For example, a header that slides out and a footer that slides in:. There are probably a bunch of ways we can create a cover on the article that sticky elements can pass and hide under on a page — I went with a background-image. The background linear gradient is applied to the article and runs from top to bottom, starting with 50px of transparency and a color change with a hard stop at 50px. The calc stuff? Then we go transparent again. That means we have two 50px transparent stripes, one at the top and one at the bottom with equal heights matching the heights of the category heading and the footer.
The category header and the article footer are the elements that slide in and out of the text, so their heights are the ones that determine how long the transparent stripes will be at the top and bottom of the gradient. How this all comes together is that both the category header and article title stick to the screen when their tops align with the top of the viewport.
The title stacks on top of the category header and, when it starts sticking at the top of the viewport, hides the category header altogether.
The key is to create those covers that allow your sticky elements to hide behind and be revealed as they pass through — again, probably different ways to go about that, but I went with transparent stripes in a gradient.
See how the food gets revealed as one article leaves the viewport and then is hidden when the next article passes over it? Both of the sticky elements the title and image will slide under and through the article. Before wrapping up, let me show you one more example that inspired this post.
I thought if fixed elements can do that for the whole page, then maybe sticky elements can do something similar for individual elements — and hence what I came up with so far. Frontend Masters is the best place to get it.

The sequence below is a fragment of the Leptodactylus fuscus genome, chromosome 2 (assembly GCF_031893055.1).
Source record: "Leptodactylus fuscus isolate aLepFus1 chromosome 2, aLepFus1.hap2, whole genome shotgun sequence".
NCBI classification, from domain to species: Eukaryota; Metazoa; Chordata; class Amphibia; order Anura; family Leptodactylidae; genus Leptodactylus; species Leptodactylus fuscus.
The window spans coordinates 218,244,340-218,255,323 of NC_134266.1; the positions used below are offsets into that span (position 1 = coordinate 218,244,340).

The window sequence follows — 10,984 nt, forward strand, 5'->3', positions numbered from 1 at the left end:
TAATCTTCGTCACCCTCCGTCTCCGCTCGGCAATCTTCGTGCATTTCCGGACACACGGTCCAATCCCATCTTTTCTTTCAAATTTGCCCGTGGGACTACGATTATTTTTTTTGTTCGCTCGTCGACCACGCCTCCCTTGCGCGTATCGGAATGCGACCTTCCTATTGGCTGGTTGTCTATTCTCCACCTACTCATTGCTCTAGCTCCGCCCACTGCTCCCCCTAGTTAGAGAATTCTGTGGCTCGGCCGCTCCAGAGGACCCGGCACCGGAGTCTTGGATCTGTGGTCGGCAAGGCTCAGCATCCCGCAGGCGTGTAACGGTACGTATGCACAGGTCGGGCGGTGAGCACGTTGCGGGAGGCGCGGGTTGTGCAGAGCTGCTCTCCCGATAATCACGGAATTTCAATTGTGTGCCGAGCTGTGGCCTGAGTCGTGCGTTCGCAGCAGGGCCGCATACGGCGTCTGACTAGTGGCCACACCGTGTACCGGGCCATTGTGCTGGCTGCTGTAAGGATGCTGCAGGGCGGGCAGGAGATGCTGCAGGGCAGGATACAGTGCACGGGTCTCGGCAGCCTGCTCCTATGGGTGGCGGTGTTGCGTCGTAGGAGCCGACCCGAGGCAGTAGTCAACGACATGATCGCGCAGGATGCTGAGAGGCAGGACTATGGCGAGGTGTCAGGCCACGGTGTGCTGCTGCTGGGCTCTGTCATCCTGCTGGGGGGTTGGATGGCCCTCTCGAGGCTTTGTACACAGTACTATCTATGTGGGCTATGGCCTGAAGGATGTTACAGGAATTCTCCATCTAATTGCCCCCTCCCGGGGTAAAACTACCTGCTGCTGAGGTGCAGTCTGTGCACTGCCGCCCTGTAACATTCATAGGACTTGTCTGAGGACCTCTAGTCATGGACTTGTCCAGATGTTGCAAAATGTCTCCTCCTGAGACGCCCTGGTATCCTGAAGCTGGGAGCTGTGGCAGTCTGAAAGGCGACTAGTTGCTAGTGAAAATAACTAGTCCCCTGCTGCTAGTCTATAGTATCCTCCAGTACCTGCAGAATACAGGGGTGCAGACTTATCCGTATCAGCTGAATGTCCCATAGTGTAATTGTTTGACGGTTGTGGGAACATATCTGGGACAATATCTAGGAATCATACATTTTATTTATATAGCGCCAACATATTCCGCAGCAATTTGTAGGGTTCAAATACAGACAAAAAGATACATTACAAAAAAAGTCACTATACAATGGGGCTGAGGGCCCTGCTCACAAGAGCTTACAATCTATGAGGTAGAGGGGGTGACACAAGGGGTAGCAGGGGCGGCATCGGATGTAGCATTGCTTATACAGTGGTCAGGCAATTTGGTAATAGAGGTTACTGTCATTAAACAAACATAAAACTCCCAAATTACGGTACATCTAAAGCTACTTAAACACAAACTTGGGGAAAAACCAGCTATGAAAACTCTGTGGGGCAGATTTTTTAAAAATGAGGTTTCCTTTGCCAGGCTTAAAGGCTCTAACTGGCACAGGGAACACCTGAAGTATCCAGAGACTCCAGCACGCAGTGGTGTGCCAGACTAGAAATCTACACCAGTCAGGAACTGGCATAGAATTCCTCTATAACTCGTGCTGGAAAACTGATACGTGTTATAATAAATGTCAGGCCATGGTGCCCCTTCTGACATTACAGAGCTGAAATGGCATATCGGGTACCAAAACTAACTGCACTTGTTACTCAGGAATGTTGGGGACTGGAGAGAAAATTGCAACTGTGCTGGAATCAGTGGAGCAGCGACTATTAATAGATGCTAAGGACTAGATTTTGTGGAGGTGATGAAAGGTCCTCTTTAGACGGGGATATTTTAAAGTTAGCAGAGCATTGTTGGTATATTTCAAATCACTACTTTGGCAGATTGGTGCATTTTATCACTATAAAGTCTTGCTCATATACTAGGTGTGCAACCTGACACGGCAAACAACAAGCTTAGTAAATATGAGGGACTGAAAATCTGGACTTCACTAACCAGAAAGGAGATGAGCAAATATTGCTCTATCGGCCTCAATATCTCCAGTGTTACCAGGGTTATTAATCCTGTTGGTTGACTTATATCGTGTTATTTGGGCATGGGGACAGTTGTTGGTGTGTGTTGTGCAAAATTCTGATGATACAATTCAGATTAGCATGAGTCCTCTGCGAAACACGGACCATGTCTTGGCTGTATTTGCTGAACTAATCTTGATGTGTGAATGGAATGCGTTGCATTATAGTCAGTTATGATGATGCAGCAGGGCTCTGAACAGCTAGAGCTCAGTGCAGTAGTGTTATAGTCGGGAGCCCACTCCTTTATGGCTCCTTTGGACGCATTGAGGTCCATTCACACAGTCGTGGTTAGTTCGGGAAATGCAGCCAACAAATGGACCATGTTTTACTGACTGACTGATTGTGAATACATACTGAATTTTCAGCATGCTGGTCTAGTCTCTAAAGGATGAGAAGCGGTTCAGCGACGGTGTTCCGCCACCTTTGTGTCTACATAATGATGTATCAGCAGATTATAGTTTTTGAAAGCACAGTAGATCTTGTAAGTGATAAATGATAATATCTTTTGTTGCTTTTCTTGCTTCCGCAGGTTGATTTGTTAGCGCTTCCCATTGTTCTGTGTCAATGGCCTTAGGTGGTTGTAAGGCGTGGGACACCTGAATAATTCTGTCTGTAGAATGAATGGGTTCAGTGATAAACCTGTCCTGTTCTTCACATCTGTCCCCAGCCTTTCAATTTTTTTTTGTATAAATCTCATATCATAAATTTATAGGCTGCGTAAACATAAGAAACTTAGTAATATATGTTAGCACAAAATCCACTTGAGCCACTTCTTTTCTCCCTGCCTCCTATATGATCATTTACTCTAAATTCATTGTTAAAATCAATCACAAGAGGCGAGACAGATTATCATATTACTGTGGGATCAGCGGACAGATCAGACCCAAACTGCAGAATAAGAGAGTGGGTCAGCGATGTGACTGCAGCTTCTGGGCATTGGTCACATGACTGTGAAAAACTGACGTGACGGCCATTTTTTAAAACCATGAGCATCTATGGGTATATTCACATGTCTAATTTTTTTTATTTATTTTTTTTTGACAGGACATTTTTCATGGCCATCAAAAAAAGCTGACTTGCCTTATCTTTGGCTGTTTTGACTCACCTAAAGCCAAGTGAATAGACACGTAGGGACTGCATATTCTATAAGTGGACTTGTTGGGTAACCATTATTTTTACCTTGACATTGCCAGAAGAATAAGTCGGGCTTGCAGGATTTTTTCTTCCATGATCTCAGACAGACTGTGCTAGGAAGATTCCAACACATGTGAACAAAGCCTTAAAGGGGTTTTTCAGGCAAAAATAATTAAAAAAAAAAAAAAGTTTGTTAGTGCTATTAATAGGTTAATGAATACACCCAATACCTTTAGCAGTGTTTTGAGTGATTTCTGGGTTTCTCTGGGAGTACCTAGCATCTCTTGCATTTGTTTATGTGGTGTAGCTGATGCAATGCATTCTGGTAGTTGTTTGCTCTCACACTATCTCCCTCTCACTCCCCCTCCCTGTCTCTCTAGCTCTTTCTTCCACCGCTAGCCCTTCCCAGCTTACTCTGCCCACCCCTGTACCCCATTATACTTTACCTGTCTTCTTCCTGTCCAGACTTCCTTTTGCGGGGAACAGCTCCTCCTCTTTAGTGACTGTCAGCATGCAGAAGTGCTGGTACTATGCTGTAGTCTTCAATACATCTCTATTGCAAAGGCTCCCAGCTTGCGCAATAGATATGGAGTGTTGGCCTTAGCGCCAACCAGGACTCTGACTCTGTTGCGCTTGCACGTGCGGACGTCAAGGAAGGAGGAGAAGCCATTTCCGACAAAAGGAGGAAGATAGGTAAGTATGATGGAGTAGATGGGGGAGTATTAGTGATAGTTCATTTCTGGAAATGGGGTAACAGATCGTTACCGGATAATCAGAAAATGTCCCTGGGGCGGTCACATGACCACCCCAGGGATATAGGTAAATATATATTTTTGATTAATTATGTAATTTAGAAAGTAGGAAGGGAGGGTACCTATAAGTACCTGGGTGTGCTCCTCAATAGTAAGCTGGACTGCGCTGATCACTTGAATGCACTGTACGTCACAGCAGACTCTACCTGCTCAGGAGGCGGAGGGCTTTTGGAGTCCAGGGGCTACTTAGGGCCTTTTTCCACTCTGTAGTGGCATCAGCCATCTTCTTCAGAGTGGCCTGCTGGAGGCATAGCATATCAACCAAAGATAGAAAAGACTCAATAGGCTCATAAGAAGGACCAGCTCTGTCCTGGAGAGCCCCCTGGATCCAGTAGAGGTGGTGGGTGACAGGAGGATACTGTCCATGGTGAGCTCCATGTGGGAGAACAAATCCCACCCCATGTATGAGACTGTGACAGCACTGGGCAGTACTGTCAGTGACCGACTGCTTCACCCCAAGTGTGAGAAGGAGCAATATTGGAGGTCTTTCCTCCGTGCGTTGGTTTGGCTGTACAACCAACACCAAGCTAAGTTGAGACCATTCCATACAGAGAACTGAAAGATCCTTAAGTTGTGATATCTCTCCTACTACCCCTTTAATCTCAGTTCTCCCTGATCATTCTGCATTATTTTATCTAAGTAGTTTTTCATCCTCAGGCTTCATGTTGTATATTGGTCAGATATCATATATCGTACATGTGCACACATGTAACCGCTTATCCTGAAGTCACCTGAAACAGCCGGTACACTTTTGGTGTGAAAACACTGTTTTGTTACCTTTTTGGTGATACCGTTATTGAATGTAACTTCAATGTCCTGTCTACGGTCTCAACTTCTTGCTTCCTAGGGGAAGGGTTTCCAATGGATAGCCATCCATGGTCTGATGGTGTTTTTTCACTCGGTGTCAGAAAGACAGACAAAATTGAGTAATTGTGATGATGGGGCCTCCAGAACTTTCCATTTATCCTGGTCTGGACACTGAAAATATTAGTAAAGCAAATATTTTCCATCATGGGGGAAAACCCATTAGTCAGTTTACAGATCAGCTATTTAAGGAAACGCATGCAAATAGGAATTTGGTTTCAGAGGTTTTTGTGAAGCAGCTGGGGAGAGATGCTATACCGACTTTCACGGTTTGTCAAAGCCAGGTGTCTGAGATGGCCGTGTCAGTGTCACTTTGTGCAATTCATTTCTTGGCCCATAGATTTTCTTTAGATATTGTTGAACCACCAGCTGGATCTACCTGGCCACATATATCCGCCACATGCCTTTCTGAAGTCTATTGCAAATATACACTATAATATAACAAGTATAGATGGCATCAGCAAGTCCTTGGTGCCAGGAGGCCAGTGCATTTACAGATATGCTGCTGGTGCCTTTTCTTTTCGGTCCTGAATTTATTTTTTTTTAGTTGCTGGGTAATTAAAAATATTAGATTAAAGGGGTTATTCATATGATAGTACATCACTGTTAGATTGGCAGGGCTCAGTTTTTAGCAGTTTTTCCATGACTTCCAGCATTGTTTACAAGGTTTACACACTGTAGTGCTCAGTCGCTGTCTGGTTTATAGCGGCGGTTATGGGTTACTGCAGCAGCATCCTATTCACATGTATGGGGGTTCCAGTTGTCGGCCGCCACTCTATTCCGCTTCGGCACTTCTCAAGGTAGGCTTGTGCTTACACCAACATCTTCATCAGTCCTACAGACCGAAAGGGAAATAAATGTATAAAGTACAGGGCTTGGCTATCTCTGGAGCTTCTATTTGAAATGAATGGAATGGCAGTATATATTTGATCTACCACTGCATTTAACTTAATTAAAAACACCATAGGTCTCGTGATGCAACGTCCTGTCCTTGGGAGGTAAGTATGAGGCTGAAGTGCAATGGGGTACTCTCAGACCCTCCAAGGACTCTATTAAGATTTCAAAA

How TO - Hide Menu on Scroll
I have been playing around with using sticky elements using z-index to place them over scrolling background elements and tying everything together using css-grid with a parent container including both the sticky and scrolling elements. However, if I try to break things down into components in either react or vue, the unifying css-grid falls apart. If you have any suggestions as to how to make a css-grid work across several react, or vue, components within a css-grid parent container holding all of them together, please let me know.Reveal Elements On Scroll - Triggering CSS Animations on Scroll
The css-grid related css is all in one file that is imported to the individual component files. I hope that all makes sense. Thanks: Jim.There are four CSS properties commonly used to accomplish this. Each technique has its uses, along with its own advantages and disadvantages. Countered by: setting the element to visibility: visible. Countered by: setting the element to opacity: 1 or any value greater than 0. Takes the element out of the flow of the page, causing it to layer above ordinary content.
Using a high negative left value takes it off the page entirely. Countered by: setting the left position to a value that allows the element to be seen on the page. Might be thought of as a compromise between position: absolute and visibility: hidden ; the element is both invisible and no longer influences other content on the page.
Countered by: setting the element to display: block or any other value. There are other ways of making elements vanish — for example, you could use scale to diminish the apparent size of an element until it is invisible — but on the whole they have the same effect as those I have described here. Enjoy this piece? I invite you to follow me at twitter. Updated As web pages become more active and dynamic, we desire content to appear and disappear at will.
What's The Difference Between opacity and rgba?